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Conservative MP for Delta—Richmond East (B.C.)
Won her last election, in 2011, with 54.20% of the vote.
Statements in the House
Questions on the Order Paper September 15th, 2014
Mr. Speaker, with regard to (a), Section 241 of the Income Tax Act precludes the Canada Revenue Agency, the CRA, from providing taxpayer-specific information or information that would identify specific taxpayers; therefore, the CRA will not comment on an investigation that it may or may not be undertaking.
With regard to (b), on an ongoing basis, the CRA provides information to Canadians on tax matters, including warnings to beware of groups or individuals who conspire, counsel, and promote tax avoidance schemes. The CRA continues to issue substantial public warnings about tax schemes and inform Canadians about how to protect themselves from fraud through tax alerts, news releases, and fact sheets–all of which can be found on the CRA website--as well as through outreach and partnerships with stakeholders.
Information on these schemes and how to identify and avoid them is readily available to anyone seeking it. Through these various media the CRA also informs Canadians about the consequences of participating in and promoting various schemes, how to report participation in a scheme they become aware of, and how to come forward using the voluntary disclosures program to correct past tax mistakes before criminal and financial consequences occur.
When a conviction related to an illegal tax avoidance scheme occurs, the CRA issues a regional conviction news release to inform the Canadian public in order to help others who may have unknowingly participated in similar schemes and to deter others from participating. More information on convictions that have occurred within the last year is available on the CRA website.
Under certain circumstances, including when it may provide a more timely warning of ongoing schemes, the CRA issues news releases when charges are laid. The CRA has also provided interviews to the media to inform the Canadian public about participating in tax schemes, including the risks and costs they could incur and how to identify them and avoid taking part.
Specifically to warn taxpayers of schemes and fraud, in 2006 the CRA created tax alerts—a warning issued to the media, posted to the CRA website, and issued through an e-mail list and RSS feed. Some tax alerts have made specific reference to schemes involving fictitious business losses, while others have been broader, encompassing a call to action to seek independent advice from a trusted tax professional before becoming involved in a scheme or arrangement. Many of these alerts have reminded Canadians that if it looks too good to be true, it probably is.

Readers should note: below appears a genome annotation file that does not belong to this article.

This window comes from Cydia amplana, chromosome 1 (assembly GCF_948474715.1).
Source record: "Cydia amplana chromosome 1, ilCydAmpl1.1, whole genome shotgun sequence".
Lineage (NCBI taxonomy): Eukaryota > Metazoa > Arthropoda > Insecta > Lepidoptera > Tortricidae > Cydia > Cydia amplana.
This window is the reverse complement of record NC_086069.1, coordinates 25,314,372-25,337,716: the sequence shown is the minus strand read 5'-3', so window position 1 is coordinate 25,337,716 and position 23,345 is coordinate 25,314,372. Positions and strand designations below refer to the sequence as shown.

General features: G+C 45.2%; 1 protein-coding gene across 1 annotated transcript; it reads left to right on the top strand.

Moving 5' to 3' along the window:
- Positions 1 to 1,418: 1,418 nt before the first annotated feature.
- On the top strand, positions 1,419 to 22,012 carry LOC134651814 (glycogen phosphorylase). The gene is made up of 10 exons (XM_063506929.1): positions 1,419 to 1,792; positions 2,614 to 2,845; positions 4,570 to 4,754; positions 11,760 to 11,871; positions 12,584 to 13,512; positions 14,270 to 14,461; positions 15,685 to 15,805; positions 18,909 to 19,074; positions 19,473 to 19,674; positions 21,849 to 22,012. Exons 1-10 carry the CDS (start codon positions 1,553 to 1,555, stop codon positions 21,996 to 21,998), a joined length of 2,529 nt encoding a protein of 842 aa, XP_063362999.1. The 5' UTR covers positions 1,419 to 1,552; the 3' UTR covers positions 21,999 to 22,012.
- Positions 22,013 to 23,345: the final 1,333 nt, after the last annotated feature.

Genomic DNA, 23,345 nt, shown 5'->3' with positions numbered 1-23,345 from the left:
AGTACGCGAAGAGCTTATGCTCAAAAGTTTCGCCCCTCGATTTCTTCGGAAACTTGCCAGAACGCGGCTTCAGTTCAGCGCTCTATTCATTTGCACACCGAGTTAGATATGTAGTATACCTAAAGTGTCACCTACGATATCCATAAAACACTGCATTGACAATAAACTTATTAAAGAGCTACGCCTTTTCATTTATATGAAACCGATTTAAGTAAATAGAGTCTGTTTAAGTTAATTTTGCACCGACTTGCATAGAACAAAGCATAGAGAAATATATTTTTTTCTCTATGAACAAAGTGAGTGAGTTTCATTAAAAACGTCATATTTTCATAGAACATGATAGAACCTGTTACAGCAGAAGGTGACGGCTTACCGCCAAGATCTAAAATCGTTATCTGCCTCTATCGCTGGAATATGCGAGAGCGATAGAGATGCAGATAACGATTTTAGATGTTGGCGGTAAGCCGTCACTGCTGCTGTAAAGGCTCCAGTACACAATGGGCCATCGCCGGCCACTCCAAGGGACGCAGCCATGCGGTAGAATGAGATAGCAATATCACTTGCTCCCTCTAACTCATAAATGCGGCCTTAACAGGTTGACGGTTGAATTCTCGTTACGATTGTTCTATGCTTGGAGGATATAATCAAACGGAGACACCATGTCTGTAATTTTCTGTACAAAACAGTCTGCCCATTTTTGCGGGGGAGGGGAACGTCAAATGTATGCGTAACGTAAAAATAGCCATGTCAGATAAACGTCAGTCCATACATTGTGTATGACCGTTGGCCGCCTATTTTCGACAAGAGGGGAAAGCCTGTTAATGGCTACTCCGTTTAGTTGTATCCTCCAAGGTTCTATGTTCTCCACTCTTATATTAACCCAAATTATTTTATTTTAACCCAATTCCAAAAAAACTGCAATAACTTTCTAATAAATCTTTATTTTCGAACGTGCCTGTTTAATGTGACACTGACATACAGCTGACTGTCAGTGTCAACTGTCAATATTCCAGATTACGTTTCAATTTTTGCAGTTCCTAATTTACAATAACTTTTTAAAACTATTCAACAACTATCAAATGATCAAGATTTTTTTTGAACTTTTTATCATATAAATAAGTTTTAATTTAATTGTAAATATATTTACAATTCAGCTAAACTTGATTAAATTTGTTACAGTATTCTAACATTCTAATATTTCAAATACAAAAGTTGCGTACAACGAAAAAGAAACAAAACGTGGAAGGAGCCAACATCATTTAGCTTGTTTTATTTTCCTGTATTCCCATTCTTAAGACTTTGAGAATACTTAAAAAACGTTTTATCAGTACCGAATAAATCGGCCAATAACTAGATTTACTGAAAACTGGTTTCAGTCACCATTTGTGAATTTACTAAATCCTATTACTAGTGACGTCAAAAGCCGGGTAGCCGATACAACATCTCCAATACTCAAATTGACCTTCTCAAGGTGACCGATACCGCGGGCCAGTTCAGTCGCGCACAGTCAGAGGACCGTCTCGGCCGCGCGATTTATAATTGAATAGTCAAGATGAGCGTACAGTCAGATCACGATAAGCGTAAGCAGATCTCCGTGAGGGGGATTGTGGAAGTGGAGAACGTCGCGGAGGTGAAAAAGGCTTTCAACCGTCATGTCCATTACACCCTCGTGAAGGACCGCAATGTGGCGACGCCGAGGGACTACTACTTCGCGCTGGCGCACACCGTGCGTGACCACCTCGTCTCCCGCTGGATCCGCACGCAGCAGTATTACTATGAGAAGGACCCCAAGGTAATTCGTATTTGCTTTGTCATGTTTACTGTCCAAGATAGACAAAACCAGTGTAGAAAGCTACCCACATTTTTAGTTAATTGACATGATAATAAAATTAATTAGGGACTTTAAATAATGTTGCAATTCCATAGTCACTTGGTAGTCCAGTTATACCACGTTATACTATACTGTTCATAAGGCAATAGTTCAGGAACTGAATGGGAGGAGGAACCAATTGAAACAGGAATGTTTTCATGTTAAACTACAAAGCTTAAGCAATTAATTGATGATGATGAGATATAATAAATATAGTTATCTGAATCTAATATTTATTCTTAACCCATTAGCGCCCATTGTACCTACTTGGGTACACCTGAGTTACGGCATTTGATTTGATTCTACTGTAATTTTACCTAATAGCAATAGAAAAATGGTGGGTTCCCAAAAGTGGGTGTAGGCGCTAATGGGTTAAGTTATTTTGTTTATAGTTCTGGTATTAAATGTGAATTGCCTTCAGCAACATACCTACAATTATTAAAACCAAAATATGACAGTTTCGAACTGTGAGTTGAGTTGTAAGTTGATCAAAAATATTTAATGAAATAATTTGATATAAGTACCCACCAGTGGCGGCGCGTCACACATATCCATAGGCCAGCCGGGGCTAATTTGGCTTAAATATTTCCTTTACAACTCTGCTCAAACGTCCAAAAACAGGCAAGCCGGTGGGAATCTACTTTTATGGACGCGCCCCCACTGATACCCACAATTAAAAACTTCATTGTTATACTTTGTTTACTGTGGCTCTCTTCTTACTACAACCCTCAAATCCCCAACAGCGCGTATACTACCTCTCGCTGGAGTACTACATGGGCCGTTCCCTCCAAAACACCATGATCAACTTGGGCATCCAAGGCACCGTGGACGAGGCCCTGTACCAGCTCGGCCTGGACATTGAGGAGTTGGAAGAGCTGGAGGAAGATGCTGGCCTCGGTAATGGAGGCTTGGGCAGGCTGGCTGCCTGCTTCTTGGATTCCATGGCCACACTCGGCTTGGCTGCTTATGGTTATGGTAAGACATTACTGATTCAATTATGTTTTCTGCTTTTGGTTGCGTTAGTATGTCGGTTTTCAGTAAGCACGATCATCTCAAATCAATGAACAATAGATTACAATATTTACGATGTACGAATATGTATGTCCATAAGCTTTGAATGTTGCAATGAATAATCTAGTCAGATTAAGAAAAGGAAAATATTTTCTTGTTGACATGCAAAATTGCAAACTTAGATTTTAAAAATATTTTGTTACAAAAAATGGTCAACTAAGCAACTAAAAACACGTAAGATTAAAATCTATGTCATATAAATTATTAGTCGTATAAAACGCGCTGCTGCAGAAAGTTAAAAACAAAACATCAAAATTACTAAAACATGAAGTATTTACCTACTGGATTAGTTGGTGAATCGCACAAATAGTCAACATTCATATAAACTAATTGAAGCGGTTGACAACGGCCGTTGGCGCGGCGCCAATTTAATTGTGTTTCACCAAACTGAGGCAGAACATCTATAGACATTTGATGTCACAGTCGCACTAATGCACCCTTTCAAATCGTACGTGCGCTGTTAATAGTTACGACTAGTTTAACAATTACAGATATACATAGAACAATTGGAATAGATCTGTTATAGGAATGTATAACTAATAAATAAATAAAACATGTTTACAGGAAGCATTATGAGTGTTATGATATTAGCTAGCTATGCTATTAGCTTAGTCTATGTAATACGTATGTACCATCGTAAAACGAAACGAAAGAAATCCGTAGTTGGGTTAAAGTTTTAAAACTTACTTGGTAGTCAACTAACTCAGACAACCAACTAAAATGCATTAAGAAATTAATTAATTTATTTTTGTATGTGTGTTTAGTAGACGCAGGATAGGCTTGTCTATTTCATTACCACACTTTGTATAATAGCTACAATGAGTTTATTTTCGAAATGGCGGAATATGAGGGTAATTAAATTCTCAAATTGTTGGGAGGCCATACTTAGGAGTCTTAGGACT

The CRA also collaborates with the Competition Bureau and the RCMP in its yearly promotion of Fraud Prevention Month. The CRA issues a yearly fraud prevention news release that reminds Canadians to protect themselves and leads them to the CRA’s website, where a comprehensive web resource provides them with further details. Other products such as fact sheets and checklists on how Canadians can protect themselves have accompanied those releases.
In addition to the yearly Fraud Prevention Month promotion, the CRA has also issued several other warnings about fraud or schemes. These have been distributed using News Canada articles, news releases, and tax tips during income tax filing season, and through the CRA’s Twitter feed, which prominently features tweets on schemes, scams, and fraud. Regardless of the exact nature of the warning, web links to information on a variety of schemes and fraud are provided. Promoting those resources helps visitors learn about how to protect themselves on a variety of fronts.
With regard to parts (c) through (i), the CRA routinely audits questionable business losses. The CRA does not track information by specific tax scheme, such as DSC and Fiscal Arbitrators. Furthermore, section 241 of the Income Tax Act precludes the CRA from providing taxpayer-specific information or information that would identify specific taxpayers.
Questions on the Order Paper September 15th, 2014
Mr. Speaker, the 2011 federal budget originally introduced the hiring credit for small business, HCSB. The HCSB was extended in 2012 and expanded and extended again in 2013.